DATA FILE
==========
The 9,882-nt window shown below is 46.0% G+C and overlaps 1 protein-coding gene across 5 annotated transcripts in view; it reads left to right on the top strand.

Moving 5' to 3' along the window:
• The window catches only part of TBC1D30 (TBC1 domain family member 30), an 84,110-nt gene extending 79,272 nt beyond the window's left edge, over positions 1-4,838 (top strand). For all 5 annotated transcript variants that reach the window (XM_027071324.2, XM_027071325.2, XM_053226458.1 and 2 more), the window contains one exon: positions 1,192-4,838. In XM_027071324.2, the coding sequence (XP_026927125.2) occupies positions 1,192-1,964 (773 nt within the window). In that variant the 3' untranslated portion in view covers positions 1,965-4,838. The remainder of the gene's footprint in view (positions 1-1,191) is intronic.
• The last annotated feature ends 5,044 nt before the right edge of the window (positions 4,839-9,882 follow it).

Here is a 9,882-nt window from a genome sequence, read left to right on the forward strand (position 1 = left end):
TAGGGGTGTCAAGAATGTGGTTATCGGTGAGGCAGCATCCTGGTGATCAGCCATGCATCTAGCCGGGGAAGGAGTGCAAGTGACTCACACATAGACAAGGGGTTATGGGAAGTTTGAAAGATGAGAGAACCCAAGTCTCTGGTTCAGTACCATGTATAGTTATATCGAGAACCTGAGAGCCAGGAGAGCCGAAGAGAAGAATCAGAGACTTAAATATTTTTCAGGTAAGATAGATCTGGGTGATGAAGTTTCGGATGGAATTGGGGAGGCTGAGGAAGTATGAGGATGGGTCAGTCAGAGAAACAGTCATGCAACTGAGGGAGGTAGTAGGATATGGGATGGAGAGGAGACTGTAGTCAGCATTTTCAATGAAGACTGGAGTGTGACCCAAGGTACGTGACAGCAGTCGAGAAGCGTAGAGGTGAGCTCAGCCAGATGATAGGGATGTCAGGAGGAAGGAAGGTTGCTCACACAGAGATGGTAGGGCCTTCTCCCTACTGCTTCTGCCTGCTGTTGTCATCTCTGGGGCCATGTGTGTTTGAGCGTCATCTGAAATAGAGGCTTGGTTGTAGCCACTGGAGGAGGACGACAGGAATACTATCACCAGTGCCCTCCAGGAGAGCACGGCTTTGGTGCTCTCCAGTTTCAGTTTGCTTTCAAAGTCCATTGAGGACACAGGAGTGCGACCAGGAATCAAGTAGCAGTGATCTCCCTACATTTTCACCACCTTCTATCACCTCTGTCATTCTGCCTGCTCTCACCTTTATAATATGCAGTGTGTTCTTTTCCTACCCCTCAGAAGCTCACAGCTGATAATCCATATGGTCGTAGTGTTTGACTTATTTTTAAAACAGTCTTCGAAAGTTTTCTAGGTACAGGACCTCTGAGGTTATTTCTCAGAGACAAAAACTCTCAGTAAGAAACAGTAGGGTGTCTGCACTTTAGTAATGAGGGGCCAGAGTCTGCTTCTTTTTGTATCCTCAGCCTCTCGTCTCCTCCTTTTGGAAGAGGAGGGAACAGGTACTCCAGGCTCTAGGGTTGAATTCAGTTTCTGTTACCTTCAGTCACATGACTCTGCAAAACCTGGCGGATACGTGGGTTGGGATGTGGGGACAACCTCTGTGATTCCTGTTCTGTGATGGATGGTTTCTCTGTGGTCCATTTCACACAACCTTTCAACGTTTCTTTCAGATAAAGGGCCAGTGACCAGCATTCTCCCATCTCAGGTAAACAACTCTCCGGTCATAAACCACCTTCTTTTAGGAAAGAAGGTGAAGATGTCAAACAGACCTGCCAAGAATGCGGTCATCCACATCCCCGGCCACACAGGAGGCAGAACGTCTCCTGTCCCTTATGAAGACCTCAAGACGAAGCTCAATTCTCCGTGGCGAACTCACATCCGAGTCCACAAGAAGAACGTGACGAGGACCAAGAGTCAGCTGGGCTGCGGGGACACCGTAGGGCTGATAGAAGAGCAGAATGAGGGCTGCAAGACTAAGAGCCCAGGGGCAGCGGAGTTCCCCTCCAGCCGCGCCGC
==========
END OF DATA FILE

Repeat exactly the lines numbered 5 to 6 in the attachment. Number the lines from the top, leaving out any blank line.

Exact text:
Here is a 9,882-nt window from a genome sequence, read left to right on the forward strand (position 1 = left end):
TAGGGGTGTCAAGAATGTGGTTATCGGTGAGGCAGCATCCTGGTGATCAGCCATGCATCTAGCCGGGGAAGGAGTGCAAGTGACTCACACATAGACAAGGGGTTATGGGAAGTTTGAAAGATGAGAGAACCCAAGTCTCTGGTTCAGTACCATGTATAGTTATATCGAGAACCTGAGAGCCAGGAGAGCCGAAGAGAAGAATCAGAGACTTAAATATTTTTCAGGTAAGATAGATCTGGGTGATGAAGTTTCGGATGGAATTGGGGAGGCTGAGGAAGTATGAGGATGGGTCAGTCAGAGAAACAGTCATGCAACTGAGGGAGGTAGTAGGATATGGGATGGAGAGGAGACTGTAGTCAGCATTTTCAATGAAGACTGGAGTGTGACCCAAGGTACGTGACAGCAGTCGAGAAGCGTAGAGGTGAGCTCAGCCAGATGATAGGGATGTCAGGAGGAAGGAAGGTTGCTCACACAGAGATGGTAGGGCCTTCTCCCTACTGCTTCTGCCTGCTGTTGTCATCTCTGGGGCCATGTGTGTTTGAGCGTCATCTGAAATAGAGGCTTGGTTGTAGCCACTGGAGGAGGACGACAGGAATACTATCACCAGTGCCCTCCAGGAGAGCACGGCTTTGGTGCTCTCCAGTTTCAGTTTGCTTTCAAAGTCCATTGAGGACACAGGAGTGCGACCAGGAATCAAGTAGCAGTGATCTCCCTACATTTTCACCACCTTCTATCACCTCTGTCATTCTGCCTGCTCTCACCTTTATAATATGCAGTGTGTTCTTTTCCTACCCCTCAGAAGCTCACAGCTGATAATCCATATGGTCGTAGTGTTTGACTTATTTTTAAAACAGTCTTCGAAAGTTTTCTAGGTACAGGACCTCTGAGGTTATTTCTCAGAGACAAAAACTCTCAGTAAGAAACAGTAGGGTGTCTGCACTTTAGTAATGAGGGGCCAGAGTCTGCTTCTTTTTGTATCCTCAGCCTCTCGTCTCCTCCTTTTGGAAGAGGAGGGAACAGGTACTCCAGGCTCTAGGGTTGAATTCAGTTTCTGTTACCTTCAGTCACATGACTCTGCAAAACCTGGCGGATACGTGGGTTGGGATGTGGGGACAACCTCTGTGATTCCTGTTCTGTGATGGATGGTTTCTCTGTGGTCCATTTCACACAACCTTTCAACGTTTCTTTCAGATAAAGGGCCAGTGACCAGCATTCTCCCATCTCAGGTAAACAACTCTCCGGTCATAAACCACCTTCTTTTAGGAAAGAAGGTGAAGATGTCAAACAGACCTGCCAAGAATGCGGTCATCCACATCCCCGGCCACACAGGAGGCAGAACGTCTCCTGTCCCTTATGAAGACCTCAAGACGAAGCTCAATTCTCCGTGGCGAACTCACATCCGAGTCCACAAGAAGAACGTGACGAGGACCAAGAGTCAGCTGGGCTGCGGGGACACCGTAGGGCTGATAGAAGAGCAGAATGAGGGCTGCAAGACTAAGAGCCCAGGGGCAGCGGAGTTCCCCTCCAGCCGCGCCGC